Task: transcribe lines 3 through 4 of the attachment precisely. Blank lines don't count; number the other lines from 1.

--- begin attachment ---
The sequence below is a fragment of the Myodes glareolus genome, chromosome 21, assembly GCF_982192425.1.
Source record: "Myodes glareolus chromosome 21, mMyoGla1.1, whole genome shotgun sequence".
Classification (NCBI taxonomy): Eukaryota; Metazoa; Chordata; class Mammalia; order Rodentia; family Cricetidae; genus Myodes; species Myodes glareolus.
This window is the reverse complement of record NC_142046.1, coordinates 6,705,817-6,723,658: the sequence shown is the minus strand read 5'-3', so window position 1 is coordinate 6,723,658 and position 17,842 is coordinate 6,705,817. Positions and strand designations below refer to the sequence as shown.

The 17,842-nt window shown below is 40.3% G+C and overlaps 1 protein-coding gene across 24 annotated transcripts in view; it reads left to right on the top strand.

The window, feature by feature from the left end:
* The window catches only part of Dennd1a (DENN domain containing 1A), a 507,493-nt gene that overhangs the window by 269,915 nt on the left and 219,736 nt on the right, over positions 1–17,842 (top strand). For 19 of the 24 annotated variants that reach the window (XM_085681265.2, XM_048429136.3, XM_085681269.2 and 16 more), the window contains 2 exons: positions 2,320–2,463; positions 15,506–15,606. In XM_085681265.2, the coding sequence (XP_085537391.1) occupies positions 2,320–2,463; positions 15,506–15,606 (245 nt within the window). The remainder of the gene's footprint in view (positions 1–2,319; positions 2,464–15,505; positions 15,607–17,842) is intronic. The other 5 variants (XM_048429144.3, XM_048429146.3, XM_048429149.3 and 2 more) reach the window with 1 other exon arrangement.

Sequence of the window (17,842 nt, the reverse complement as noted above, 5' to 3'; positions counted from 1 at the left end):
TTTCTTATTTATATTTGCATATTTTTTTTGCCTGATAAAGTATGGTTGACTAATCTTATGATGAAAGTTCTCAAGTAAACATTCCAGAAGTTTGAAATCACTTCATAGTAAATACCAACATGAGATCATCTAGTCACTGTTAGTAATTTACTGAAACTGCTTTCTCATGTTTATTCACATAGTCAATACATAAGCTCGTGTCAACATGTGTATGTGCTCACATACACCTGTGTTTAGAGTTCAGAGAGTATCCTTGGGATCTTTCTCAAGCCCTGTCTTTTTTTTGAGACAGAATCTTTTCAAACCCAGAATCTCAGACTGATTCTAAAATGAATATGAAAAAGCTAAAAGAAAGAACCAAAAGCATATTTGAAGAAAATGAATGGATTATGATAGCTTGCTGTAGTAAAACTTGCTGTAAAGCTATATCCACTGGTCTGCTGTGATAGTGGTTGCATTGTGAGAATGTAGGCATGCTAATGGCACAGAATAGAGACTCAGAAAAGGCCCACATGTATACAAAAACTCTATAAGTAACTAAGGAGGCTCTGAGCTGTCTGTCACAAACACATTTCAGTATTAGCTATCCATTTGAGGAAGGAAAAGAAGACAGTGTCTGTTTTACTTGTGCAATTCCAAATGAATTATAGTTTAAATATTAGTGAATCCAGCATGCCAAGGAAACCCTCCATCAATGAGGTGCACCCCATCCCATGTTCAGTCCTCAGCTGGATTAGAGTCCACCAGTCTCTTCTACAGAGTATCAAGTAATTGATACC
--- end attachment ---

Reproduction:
Classification (NCBI taxonomy): Eukaryota; Metazoa; Chordata; class Mammalia; order Rodentia; family Cricetidae; genus Myodes; species Myodes glareolus.
This window is the reverse complement of record NC_142046.1, coordinates 6,705,817-6,723,658: the sequence shown is the minus strand read 5'-3', so window position 1 is coordinate 6,723,658 and position 17,842 is coordinate 6,705,817. Positions and strand designations below refer to the sequence as shown.